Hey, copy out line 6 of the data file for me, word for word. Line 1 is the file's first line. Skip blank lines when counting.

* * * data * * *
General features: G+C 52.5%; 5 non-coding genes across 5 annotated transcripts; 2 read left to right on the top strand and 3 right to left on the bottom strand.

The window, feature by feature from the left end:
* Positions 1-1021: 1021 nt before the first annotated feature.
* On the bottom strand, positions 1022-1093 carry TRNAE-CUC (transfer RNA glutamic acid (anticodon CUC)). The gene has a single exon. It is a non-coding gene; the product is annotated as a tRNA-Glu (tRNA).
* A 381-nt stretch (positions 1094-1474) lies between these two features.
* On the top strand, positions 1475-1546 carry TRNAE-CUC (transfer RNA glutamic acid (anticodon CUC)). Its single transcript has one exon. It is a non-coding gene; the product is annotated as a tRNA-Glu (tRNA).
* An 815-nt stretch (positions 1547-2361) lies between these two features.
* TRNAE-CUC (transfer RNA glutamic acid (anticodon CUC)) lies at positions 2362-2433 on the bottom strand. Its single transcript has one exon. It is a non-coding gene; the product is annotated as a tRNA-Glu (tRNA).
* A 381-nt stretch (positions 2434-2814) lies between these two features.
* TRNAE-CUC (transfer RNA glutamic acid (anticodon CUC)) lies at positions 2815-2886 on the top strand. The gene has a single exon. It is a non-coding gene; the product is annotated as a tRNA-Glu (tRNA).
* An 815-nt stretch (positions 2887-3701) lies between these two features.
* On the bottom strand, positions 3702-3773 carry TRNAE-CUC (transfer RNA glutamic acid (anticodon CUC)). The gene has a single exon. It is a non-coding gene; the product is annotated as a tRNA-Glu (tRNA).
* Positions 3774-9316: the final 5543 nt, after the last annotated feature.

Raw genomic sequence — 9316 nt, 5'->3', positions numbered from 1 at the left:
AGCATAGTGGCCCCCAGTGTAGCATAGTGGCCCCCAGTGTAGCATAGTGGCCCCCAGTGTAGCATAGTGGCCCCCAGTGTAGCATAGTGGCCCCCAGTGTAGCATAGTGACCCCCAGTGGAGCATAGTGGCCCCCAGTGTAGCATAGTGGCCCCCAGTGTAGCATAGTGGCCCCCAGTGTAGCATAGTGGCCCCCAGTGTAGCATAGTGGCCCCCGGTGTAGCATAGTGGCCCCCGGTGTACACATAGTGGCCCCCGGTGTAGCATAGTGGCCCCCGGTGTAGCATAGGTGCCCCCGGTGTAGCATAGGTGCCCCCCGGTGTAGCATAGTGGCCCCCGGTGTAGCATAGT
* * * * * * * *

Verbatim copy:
* On the top strand, positions 1475-1546 carry TRNAE-CUC (transfer RNA glutamic acid (anticodon CUC)). Its single transcript has one exon. It is a non-coding gene; the product is annotated as a tRNA-Glu (tRNA).